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The Art of Practicing Piano

Part 1 of a series on enjoying practicing.


Is practicing an art or a chore? When done well, it’s exciting, balanced, mindful, and productive. So why does it often feel boring, chaotic, distracting and unproductive?

I’ll tell you a secret. I didn’t always love to practice. I didn’t know how, it wasn’t intuitive. As a child I would stare at the clock willing the hands to move so the 20 mins (that felt like f o r e v e r) would be up, and I could be released from my piano prison.


Somewhere in my teens some of the tips I had been given about practicing started to stick. At university we learned to practice efficiently just to survive. Now, as an adult, I like to think I have raised practicing to an art. No matter how much practice time is carved out in a day (15 mins - 2 hrs.), I enjoy it, feel productive, and can’t wait until I can find more time with my beloved instrument.


I would love to share some ideas on how to elevate your piano practicing and in the first blog of a series on practicing, we'll start with a journal.



Journaling, clears the clutter from the mind and frees up ideas. It keeps us focused and seeing our productivity. These are all helpful when we hit slumps in our musical journey.


Treat yourself to a brand-new journal. Divide it into 3 sections, calling the first section PRACTICE HABITS.


This is a list of habits you wish to cultivate. Don’t make a long list. Start with one habit and add to your list as that habit becomes… a habit. I suggest your first habit is SHOW UP. That’s all, and it’s a powerful one. I’ll write more on habits to cultivate in a future blog but let’s move onto Section 2.


Turn over 3 blank pages ( you will need them for your habit section) and label section 2, REPERTOIRE. And below that title write DREAM REPERTOIRE.


Here, we'll start with our dream list. Music you would love to play someday. Make this list as long as you like, and dream big! Write ANY music you want to play on this list. This is your musical journey and just because something may be out-of-reach now (more on this at the end of this blog), it may be something you can play in the future. Turn over a couple of blank pages (so you can add to this list in the future) and write CURRENT REPERTOIRE.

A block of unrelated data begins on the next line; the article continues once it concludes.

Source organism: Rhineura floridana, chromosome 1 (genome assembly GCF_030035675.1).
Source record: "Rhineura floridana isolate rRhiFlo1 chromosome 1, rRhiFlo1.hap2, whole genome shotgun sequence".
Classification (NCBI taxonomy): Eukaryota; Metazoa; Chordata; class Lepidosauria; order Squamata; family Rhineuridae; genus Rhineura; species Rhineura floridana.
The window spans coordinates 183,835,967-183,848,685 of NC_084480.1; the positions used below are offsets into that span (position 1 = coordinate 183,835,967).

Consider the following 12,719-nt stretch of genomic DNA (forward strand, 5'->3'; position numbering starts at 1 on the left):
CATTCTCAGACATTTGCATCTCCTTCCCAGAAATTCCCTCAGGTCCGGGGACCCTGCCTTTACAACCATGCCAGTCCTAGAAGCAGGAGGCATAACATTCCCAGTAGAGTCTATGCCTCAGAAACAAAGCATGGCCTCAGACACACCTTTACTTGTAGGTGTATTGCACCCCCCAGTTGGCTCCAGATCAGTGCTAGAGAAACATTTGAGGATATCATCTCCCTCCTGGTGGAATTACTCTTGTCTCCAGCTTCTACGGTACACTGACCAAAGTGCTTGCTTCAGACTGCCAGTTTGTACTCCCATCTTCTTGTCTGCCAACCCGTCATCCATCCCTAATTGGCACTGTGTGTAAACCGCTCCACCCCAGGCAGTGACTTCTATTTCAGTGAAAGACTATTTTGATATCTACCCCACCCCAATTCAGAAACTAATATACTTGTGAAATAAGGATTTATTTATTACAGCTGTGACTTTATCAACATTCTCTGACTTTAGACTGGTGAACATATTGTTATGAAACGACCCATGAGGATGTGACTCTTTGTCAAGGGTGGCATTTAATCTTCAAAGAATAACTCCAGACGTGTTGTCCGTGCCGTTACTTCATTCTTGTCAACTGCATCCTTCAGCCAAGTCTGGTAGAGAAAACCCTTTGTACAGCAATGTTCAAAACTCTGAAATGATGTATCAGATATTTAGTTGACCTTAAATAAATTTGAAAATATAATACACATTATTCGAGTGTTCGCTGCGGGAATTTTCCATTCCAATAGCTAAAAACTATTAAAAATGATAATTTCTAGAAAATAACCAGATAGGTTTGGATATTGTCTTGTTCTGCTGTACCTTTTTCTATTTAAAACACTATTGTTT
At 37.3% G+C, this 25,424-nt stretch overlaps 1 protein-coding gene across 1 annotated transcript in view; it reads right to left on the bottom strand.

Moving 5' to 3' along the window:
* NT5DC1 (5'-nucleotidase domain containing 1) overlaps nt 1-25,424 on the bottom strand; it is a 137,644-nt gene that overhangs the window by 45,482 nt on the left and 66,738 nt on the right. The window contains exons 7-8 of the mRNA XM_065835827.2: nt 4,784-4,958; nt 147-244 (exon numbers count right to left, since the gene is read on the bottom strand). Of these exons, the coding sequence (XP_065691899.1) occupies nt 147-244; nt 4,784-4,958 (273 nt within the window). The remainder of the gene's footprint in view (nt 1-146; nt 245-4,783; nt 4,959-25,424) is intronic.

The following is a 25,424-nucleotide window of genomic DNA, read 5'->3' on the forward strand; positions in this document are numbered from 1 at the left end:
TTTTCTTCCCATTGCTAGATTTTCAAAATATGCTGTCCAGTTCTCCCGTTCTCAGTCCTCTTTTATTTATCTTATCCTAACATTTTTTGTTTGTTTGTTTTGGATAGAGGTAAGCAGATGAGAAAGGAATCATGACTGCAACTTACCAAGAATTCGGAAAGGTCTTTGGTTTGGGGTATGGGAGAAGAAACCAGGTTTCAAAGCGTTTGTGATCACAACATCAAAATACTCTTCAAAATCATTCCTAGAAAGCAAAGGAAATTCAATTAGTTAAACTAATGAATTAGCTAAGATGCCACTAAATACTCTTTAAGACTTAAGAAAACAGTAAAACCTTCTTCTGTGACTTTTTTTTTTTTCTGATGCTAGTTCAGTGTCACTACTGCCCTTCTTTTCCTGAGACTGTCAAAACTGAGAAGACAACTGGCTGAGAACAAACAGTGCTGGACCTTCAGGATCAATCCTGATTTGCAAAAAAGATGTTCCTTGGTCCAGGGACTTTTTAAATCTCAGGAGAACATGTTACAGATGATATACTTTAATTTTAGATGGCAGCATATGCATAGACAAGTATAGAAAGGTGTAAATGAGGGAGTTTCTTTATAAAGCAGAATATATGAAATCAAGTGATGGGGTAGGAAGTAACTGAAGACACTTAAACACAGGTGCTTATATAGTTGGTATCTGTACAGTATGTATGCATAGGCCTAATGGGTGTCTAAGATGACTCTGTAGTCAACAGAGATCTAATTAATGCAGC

We are still in section 2. This is a list of music you can already play. Music you may pull out to play for friends or at an open mic night at the local coffee shop. It may be a short list to start, but if Mary Had A Little Lamb is all you feel comfortable playing, write it down. You will use this list in section 3 so write down any music you can play from start to finish (with or without music) and then leave a few more blank pages before marking off Section 3.


Label section 3 – MY DAILY JOURNAL. This section will fill up the rest of your book. You can write anything here. Names of pieces you are currently working on or, more specifically, the bar numbers you are currently working on. It helps to date each entry.


A large part of the pieces we are learning are relatively easy and can be played well after a few repetitions. It's those few bars, that always trip us up, that we need to focus on. Write them down in your journal and start each practice with them while you are fresh. Then reward yourself with a play through.


Write down any current warmups and technique you are working on. They should change every week or so but make a note of the warmup-of-the-week. I’ll give you some ideas for this in a future blog in this series.


Finish your practice session with a cool down piece. This is where your repertoire list comes in handy. I always like to finish of with a piece from my current repertoire. Something I enjoy playing.


Isn’t that why we practice? To ENJOY the experience. To do it enough so that it gets easier to learn and play all the pieces on our dream list?


The next blog in this series will focus on practice habits I have developed over the years that have propelled me forward on my musical journey.


I'll end with a thought about music being out-of-reach. Some repertoire we want to learn is literally out of our reach if we have a small hand. I have a small hand and I dreamed BIG when creating my repertoire list. Rachmaninoff, Oscar Peterson, Prokofiev, Lead Sheets with Big Jazz Chords. I really wanted to play this music and now I do. I am fortunate to own a narrow key grand piano and a narrow key digital piano (that I take everywhere). They allow small hands to be big hands and now nothing in the piano repertoire is out of reach.


🎹 Happy Practicing 😊

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